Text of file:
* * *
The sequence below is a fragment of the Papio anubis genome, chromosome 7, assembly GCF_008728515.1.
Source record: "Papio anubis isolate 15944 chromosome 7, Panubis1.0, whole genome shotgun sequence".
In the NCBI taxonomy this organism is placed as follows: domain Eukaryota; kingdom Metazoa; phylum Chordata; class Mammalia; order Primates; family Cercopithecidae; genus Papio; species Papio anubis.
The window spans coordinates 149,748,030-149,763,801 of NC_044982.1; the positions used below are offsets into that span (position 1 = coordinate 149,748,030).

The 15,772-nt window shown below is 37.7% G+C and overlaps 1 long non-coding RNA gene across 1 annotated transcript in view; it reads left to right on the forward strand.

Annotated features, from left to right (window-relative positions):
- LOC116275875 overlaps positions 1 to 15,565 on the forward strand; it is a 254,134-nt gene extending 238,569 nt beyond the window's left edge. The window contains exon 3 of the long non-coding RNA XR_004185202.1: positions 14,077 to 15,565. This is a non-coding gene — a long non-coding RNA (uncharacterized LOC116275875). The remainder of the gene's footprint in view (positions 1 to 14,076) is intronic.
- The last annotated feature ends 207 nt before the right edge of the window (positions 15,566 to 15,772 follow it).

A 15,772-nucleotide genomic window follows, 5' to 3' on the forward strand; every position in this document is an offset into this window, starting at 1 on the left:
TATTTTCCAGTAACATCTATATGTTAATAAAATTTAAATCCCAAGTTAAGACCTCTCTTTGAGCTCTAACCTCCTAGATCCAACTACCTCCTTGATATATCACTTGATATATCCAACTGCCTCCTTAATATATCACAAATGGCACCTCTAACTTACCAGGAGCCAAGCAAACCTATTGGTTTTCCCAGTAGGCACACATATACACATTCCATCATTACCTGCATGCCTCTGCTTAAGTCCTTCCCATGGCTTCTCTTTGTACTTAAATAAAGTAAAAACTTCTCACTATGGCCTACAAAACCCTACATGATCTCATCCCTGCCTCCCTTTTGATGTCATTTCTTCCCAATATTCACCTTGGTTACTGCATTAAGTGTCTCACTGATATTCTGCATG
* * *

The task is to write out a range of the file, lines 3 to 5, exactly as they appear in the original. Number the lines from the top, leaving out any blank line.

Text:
In the NCBI taxonomy this organism is placed as follows: domain Eukaryota; kingdom Metazoa; phylum Chordata; class Mammalia; order Primates; family Cercopithecidae; genus Papio; species Papio anubis.
The window spans coordinates 149,748,030-149,763,801 of NC_044982.1; the positions used below are offsets into that span (position 1 = coordinate 149,748,030).

The 15,772-nt window shown below is 37.7% G+C and overlaps 1 long non-coding RNA gene across 1 annotated transcript in view; it reads left to right on the forward strand.